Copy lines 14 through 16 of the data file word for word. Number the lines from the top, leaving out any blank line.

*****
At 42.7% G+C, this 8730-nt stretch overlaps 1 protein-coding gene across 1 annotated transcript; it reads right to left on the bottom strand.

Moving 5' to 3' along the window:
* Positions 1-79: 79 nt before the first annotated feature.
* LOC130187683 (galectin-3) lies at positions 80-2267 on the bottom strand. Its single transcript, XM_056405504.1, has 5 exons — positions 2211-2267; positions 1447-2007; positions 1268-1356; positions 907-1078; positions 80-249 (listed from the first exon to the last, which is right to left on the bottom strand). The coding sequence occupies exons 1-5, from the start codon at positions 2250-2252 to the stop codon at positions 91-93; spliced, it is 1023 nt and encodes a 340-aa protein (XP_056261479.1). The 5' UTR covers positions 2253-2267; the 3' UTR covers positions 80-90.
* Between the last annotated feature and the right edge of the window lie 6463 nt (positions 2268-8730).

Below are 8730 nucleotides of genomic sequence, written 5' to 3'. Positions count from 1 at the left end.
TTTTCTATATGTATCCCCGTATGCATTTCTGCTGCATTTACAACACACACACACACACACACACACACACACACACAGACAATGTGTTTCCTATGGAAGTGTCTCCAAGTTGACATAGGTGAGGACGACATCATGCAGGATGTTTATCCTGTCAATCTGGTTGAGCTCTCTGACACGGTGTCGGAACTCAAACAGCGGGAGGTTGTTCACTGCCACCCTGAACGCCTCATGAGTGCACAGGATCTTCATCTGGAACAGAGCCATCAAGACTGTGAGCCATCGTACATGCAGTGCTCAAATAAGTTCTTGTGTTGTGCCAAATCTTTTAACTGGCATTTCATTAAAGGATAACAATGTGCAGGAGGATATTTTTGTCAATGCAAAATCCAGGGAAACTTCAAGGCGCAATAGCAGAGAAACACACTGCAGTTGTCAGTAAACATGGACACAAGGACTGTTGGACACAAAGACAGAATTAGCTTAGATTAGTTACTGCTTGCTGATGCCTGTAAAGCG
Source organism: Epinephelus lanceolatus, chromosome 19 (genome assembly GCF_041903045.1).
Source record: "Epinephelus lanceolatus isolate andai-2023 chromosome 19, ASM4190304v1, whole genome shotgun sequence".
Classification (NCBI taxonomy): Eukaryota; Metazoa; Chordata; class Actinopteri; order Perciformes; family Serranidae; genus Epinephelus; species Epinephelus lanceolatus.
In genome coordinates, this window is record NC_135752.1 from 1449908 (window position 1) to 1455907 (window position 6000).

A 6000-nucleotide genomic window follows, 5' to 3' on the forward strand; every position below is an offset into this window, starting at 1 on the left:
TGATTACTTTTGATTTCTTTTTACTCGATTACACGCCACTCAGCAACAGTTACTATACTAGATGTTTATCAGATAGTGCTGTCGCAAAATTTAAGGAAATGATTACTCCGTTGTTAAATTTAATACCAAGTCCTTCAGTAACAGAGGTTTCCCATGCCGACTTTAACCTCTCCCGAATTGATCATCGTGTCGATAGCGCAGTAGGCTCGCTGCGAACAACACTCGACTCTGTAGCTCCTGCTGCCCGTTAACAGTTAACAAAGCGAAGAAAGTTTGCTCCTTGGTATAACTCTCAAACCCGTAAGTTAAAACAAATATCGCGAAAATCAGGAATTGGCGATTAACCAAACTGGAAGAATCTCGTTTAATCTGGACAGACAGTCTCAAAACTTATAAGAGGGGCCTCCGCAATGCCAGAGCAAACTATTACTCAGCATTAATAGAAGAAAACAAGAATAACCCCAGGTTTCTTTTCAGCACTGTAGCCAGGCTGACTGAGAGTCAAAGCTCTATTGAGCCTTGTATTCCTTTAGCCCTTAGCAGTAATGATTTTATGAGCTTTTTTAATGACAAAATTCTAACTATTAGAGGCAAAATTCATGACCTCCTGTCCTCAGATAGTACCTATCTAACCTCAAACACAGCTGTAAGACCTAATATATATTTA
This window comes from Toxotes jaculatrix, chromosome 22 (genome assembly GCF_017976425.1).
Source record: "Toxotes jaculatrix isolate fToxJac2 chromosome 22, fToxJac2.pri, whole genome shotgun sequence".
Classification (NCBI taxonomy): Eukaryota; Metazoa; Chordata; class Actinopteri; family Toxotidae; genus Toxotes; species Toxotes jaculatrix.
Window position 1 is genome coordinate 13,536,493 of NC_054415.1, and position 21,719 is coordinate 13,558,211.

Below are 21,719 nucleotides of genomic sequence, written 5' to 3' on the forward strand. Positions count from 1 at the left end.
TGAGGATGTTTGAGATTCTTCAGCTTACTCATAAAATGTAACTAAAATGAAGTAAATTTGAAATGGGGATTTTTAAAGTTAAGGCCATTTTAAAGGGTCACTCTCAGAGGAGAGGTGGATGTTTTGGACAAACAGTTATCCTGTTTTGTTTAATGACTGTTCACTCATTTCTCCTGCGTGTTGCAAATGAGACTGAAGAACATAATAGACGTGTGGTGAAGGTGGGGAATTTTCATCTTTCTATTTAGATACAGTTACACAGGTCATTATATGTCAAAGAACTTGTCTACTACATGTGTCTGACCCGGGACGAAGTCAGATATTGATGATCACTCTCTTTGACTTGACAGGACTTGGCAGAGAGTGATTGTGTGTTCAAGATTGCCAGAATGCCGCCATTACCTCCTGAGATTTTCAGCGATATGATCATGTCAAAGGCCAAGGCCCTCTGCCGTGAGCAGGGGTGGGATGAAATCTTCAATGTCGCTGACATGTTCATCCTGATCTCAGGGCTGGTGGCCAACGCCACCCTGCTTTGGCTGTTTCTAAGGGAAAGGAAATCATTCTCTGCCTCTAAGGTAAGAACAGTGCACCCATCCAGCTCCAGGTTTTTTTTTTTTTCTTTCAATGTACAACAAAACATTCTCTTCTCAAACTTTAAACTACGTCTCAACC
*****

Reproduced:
This window comes from Toxotes jaculatrix, chromosome 22 (genome assembly GCF_017976425.1).
Source record: "Toxotes jaculatrix isolate fToxJac2 chromosome 22, fToxJac2.pri, whole genome shotgun sequence".
Classification (NCBI taxonomy): Eukaryota; Metazoa; Chordata; class Actinopteri; family Toxotidae; genus Toxotes; species Toxotes jaculatrix.